Russian President Vladimir Putin warned Friday of a "major conflict" looming on the Korean Peninsula, calling for talks to alleviate the crisis after Pyongyang fired a missile over Japan this week.
"The problems in the region will only be solved via direct dialogue between all concerned parties, without preconditions," Putin said.
"Threats, pressure and insulting and militant rhetoric are a dead end," a statement from his office said, adding that heaping additional pressure on North Korea in a bid to curb its nuclear programme was "wrong and futile."
Tensions on the Korean Peninsula are at their highest point in years after a series of missile tests by Pyongyang.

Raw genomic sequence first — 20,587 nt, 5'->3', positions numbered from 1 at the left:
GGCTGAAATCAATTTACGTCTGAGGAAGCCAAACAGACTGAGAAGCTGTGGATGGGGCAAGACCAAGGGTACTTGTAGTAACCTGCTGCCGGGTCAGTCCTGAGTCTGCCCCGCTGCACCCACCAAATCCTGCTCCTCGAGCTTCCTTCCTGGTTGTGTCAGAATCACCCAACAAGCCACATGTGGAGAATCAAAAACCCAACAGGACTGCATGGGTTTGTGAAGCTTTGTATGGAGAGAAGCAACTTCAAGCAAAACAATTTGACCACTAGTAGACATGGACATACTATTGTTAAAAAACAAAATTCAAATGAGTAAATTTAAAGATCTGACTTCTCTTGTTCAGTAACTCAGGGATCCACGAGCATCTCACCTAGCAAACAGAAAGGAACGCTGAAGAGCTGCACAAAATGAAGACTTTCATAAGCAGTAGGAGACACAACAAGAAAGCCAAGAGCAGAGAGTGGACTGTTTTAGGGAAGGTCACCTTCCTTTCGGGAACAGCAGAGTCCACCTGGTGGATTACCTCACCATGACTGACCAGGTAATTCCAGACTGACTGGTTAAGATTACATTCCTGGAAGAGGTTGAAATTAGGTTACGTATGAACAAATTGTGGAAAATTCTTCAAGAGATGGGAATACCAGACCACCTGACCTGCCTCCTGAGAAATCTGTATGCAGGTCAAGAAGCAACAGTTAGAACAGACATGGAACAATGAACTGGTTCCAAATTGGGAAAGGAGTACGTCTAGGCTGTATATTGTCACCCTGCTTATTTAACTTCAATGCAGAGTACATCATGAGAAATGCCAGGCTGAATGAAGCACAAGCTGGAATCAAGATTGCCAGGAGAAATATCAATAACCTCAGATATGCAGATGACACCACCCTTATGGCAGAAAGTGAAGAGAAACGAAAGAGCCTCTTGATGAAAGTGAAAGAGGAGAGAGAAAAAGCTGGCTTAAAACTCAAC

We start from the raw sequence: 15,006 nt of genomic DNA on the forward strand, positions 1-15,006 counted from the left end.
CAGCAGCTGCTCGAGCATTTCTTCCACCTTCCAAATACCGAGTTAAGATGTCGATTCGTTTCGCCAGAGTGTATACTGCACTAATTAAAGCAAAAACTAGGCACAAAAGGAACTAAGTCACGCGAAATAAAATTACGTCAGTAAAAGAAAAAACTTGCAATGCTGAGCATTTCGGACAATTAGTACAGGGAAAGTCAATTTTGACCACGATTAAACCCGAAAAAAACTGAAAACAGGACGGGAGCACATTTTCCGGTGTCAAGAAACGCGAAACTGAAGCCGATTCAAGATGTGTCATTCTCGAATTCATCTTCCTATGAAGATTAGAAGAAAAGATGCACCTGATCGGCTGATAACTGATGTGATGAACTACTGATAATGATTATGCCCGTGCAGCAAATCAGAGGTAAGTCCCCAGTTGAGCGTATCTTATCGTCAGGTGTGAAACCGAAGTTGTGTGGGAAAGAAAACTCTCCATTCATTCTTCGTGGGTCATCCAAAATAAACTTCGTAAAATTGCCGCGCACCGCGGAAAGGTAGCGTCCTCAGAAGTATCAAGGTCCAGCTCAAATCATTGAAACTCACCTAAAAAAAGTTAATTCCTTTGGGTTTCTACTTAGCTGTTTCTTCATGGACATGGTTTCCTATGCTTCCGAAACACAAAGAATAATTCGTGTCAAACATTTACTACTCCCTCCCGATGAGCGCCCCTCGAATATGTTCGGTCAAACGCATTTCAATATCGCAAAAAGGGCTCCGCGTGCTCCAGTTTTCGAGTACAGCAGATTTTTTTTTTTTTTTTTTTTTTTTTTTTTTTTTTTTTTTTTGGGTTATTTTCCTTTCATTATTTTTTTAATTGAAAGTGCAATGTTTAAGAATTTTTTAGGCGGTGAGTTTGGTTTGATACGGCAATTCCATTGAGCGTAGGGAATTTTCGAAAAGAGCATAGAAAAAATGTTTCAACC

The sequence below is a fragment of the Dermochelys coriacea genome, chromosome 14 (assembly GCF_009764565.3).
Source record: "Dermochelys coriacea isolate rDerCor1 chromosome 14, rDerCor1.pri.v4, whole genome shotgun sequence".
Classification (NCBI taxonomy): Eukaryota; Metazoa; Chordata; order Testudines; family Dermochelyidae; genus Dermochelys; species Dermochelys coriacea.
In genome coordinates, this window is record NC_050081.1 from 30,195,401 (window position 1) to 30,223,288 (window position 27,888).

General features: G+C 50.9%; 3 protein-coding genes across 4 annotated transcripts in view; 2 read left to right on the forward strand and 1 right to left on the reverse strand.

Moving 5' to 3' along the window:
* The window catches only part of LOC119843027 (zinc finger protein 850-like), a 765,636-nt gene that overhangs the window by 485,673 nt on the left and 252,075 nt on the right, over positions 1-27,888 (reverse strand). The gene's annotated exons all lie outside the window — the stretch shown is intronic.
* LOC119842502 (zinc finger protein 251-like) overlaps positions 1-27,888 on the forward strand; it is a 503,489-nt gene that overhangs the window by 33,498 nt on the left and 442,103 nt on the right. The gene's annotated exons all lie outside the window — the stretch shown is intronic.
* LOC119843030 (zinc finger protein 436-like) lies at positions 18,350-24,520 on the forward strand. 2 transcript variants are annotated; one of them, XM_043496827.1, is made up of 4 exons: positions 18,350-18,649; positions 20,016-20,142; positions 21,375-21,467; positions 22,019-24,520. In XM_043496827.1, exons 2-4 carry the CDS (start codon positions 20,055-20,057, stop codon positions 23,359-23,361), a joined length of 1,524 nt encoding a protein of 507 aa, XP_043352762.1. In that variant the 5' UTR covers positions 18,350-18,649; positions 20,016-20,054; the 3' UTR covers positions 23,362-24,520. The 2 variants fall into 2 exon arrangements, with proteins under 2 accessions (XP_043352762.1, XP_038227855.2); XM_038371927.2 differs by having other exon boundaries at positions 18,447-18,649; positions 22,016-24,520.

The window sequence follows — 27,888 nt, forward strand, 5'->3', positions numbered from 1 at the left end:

Early on Tuesday, the reclusive state fired an intermediate-range Hwasong-12 over Japan, prompting US President Donald Trump to insist that "all options" were on the table in an implied threat of pre-emptive military action.
The UN Security Council denounced North Korea's latest missile test, unanimously demanding that Pyongyang halt the programme.
US heavy bombers and stealth jet fighters took part in a joint live fire drill in South Korea on Thursday, intended as a show of force against the North, Seoul said.
Putin said he feared the peninsula was "on the verge of a major conflict" and called for all sides to sign up to a mediation programme drawn up by Moscow and Beijing.
He echoed comments by Foreign Minister Sergei Lavrov who in a Wednesday telephone call with US counterpart Rex Tillerson "underscored... the need to refrain from any military steps that could have unpredictable consequences."
The Russia-China plan involves a mutual pause in missile tests by North Korea and joint South Korean-US military exercises by Seoul.